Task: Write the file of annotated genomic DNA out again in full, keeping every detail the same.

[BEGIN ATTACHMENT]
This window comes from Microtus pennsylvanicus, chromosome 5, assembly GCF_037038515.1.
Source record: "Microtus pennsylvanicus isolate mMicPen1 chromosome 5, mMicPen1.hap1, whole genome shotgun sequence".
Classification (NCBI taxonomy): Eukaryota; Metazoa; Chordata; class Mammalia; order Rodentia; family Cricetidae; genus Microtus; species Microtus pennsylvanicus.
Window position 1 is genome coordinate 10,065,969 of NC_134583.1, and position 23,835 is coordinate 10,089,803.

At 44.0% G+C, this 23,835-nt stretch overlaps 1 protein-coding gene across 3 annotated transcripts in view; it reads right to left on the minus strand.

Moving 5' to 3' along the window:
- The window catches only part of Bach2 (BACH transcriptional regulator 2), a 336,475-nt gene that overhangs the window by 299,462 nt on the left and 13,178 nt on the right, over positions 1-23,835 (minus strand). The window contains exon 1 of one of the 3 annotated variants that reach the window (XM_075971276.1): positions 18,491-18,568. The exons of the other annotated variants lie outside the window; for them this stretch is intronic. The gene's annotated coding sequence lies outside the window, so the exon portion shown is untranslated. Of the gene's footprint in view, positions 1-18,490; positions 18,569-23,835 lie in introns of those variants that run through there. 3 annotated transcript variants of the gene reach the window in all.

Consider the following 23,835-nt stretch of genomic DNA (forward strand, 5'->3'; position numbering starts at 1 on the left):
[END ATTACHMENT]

This window comes from Microtus pennsylvanicus, chromosome 5, assembly GCF_037038515.1.
Source record: "Microtus pennsylvanicus isolate mMicPen1 chromosome 5, mMicPen1.hap1, whole genome shotgun sequence".
Classification (NCBI taxonomy): Eukaryota; Metazoa; Chordata; class Mammalia; order Rodentia; family Cricetidae; genus Microtus; species Microtus pennsylvanicus.
Window position 1 is genome coordinate 10,065,969 of NC_134583.1, and position 23,835 is coordinate 10,089,803.

At 44.0% G+C, this 23,835-nt stretch overlaps 1 protein-coding gene across 3 annotated transcripts in view; it reads right to left on the minus strand.

Moving 5' to 3' along the window:
- The window catches only part of Bach2 (BACH transcriptional regulator 2), a 336,475-nt gene that overhangs the window by 299,462 nt on the left and 13,178 nt on the right, over positions 1-23,835 (minus strand). The window contains exon 1 of one of the 3 annotated variants that reach the window (XM_075971276.1): positions 18,491-18,568. The exons of the other annotated variants lie outside the window; for them this stretch is intronic. The gene's annotated coding sequence lies outside the window, so the exon portion shown is untranslated. Of the gene's footprint in view, positions 1-18,490; positions 18,569-23,835 lie in introns of those variants that run through there. 3 annotated transcript variants of the gene reach the window in all.

Consider the following 23,835-nt stretch of genomic DNA (forward strand, 5'->3'; position numbering starts at 1 on the left):